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Chinese New Year and other reasons why you’ll be late

by David Dayton in 'Silk Road International'

If you’re starting projects this month chances are, unless you’ve already had very explicit conversations about delivery dates with your supplier, you may be shocked when your supplier (and everyone in his factory) goes on vacation in Jan and you’re left waiting around for two weeks for an update on production status.

There are two months each year that are horrible to schedule around—the month before and the month after Chinese New Year. (I guess the month of Chinese New Year would be a third, but we’ve learned just not to schedule anything this entire month so I’m not counting it.) This year, the official Chinese New Year is the 23rd of January, but the traditional family-gathering days start a few days before that. And with millions of people heading for home from the east coast provinces the holiday can start as early as a week before the actual day since people can’t get seats on planes, trains or buses back home.

If you’re planning on anything getting done after the 15th of January you’re asking for trouble.

The Holiday can last anywhere from 5 days (officially) to two weeks for some. Again, add in the difficulty workers face getting a train back to work and the vacation can stretch into February. While all that time off can be a problem, the biggest problem is the fact that many workers will stay home as long as they can afford to. And when they do come back many do not return to their same factory—at least they’ll spend a few days looking at other options before making a commitment.

All of this means a few important things for foreign buyers.

1. On Dec 1st you may place an order that usually takes 30 days only to find that it won’t ship until Feb 1st—a full 30 days later than you expected.

The month of December is SUPER busy for most factories. They are taking orders like usual but all along knowing that they’ll not be able to finish many since their workforce slowly fades away as CNY gets closer. Over booking, under capacity, and the inability to schedule maintenance or raw materials (since their sub-suppliers and service people have the same labor issues) is typical at factories this time of year.

2. Of course this means that the month of January, the actual holiday month, can be a complete wash. From the 20th to the 29th there will be nothing done. Sure factories will be open for 15 days of this month, but that doesn’t mean that they’ll be getting much done.

Expats and overseas Chinese are also taking advantage of this too. These are the folks with vacation and sick days built into their packages—what better time to use them then the days before and after the official holiday when nothing is happening anyway?!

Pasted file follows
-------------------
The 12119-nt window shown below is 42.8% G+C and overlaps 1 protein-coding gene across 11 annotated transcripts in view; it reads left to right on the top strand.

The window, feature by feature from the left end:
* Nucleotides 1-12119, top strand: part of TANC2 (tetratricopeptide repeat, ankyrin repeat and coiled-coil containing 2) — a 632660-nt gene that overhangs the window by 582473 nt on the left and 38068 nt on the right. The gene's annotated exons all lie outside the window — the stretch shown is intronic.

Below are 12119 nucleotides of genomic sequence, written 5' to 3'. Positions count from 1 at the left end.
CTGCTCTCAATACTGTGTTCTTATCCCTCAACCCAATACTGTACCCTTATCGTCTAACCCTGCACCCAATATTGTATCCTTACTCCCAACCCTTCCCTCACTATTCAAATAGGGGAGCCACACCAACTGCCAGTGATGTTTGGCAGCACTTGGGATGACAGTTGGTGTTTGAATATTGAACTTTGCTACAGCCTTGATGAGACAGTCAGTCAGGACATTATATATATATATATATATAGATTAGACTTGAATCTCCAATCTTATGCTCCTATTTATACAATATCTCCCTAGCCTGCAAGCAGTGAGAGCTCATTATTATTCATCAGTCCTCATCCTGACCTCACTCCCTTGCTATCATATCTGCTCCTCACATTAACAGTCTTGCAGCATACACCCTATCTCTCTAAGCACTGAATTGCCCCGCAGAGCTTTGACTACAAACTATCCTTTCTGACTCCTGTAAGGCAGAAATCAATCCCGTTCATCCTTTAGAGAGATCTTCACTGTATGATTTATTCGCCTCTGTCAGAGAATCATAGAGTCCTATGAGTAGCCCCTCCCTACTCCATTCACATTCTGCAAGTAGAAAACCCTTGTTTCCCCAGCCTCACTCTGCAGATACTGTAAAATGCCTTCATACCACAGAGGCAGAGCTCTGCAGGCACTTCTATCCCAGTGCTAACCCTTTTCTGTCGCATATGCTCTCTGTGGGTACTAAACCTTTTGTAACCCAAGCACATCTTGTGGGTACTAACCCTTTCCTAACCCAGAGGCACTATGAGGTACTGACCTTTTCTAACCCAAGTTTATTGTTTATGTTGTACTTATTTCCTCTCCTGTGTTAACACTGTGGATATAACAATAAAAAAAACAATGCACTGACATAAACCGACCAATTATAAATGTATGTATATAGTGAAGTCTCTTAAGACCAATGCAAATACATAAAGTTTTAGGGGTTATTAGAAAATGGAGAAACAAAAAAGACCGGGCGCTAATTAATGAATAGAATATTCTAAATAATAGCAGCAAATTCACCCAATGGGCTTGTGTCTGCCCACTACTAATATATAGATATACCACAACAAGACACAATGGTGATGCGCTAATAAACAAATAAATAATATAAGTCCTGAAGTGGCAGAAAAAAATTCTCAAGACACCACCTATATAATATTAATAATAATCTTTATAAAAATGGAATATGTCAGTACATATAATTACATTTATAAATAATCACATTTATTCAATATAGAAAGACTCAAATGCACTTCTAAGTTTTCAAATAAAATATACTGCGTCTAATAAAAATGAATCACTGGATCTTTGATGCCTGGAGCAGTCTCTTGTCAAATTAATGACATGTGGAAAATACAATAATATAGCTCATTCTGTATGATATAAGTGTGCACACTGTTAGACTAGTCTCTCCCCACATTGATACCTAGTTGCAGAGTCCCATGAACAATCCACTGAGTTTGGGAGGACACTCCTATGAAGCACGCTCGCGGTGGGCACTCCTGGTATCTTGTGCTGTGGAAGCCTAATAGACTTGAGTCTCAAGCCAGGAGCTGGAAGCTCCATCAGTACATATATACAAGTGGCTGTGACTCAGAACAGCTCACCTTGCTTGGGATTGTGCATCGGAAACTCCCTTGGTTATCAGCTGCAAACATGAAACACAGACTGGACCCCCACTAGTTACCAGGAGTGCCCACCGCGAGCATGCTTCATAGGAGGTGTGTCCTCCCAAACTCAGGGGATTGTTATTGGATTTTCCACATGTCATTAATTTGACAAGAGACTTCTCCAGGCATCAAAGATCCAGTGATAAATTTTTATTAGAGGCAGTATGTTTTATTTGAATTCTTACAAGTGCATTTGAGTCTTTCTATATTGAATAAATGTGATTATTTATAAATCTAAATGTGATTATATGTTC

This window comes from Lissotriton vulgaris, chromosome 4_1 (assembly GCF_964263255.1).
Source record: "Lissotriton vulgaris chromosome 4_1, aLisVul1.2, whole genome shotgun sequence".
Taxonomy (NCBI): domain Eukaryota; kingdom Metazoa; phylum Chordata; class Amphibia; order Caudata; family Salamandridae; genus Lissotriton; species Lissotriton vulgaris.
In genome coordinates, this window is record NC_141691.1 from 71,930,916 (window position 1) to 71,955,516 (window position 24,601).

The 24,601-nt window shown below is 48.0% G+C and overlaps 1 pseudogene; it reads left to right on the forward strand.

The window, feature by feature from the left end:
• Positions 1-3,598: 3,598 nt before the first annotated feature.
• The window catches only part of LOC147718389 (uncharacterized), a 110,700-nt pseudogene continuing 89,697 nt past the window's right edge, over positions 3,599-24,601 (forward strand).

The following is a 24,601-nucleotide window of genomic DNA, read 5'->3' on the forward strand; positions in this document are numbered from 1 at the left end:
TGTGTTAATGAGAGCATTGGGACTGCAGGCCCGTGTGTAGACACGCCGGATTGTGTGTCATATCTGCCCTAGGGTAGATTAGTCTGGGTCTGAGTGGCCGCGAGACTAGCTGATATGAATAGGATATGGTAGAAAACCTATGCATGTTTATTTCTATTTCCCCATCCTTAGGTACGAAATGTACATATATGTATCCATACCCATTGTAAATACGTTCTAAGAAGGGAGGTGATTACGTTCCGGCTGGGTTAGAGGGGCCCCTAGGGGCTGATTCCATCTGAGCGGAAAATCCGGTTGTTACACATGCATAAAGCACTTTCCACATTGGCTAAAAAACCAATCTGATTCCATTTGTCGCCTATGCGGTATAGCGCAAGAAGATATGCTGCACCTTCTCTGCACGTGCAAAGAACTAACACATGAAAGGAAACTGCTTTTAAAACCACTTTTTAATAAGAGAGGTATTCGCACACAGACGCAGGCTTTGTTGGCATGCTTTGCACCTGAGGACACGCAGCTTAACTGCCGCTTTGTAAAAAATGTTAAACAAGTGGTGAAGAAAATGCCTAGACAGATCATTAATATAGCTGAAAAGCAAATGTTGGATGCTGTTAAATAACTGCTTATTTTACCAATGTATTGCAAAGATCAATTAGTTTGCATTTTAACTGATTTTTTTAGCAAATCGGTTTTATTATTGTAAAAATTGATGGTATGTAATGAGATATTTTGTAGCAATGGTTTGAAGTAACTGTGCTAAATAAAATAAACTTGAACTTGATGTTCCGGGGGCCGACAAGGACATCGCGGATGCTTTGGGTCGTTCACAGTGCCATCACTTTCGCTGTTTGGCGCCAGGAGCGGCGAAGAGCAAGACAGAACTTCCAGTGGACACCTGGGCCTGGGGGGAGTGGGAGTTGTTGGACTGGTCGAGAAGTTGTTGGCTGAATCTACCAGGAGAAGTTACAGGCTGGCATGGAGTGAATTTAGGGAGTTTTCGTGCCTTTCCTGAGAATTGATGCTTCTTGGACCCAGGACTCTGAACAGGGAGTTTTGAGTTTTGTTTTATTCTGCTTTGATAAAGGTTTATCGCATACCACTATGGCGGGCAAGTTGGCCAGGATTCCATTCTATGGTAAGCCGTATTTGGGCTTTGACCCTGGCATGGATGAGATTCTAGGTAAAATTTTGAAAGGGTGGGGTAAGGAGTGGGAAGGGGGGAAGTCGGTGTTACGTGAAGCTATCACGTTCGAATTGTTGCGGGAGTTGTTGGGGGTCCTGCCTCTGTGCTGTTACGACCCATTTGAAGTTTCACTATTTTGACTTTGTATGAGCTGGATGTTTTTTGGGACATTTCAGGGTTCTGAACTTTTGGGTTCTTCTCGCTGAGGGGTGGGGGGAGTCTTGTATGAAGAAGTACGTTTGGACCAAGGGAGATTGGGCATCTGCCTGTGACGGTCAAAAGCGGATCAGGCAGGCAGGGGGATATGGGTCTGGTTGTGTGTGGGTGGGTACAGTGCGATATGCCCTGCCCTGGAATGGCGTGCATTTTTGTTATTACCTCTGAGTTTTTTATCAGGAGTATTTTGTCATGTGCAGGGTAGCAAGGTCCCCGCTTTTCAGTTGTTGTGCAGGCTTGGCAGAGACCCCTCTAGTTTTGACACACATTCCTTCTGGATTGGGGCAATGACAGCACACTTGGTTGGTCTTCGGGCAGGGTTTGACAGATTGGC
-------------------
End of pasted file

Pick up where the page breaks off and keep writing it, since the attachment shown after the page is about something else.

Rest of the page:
3. As bad as that can seem to buyers trying to order and take delivery on a deadline, February can be even worse. Why? Because it’s the great unknown. No one knows who is coming back or when/if they’ll actually be back. Some years there is a real glut of workers and factories start back up on time and are full quickly. The last few years though, there have been job vacancies at many factories stretching into March!

The keys to Chinese New Year are patience and flexibility. There are a few things that your supplier honestly can’t control—a lack of labor around CNY is one of them. So you’ve got to be able to roll with the punches over the next 90 days.

  • Don’t place time-sensitive orders in December or January.
  • Don’t change existing orders or ask for rush service during this time of year.
  • Plan ahead—it’s not like Chinese New Year is a surprise, you can plan for it each year.
  • Don’t get mad at your supplier when they tell you that production times are double what they were if the same project had been started in November. Likely, he’s pissed too, but he knows he can’t do anything about it (and he thinks you’re a jerk for not understanding that too).
  • If it sounds too good to be true (“Yes, we think we can just fit this in before the holiday starts”) it probably is. Only you’ll not find out about the soon-to-be missed delivery date until mid January when it’s too late to do anything about it.

Most importantly, for 1.5 billion people this is the most important holiday (and also the only holiday, for some) of each year. No matter your order/emergency, it’s not as important to them as their time off with family that they haven’t seen since last Chinese New Year.


David Dayton is the owner of Silk Road International and currently lives full-time in Shenzhen, China. He speaks English, Thai and Mandarin and has worked in Asia for more than 15 years. You can contact him at This email address is being protected from spambots. You need JavaScript enabled to view it. or at www.silkroadintl.net

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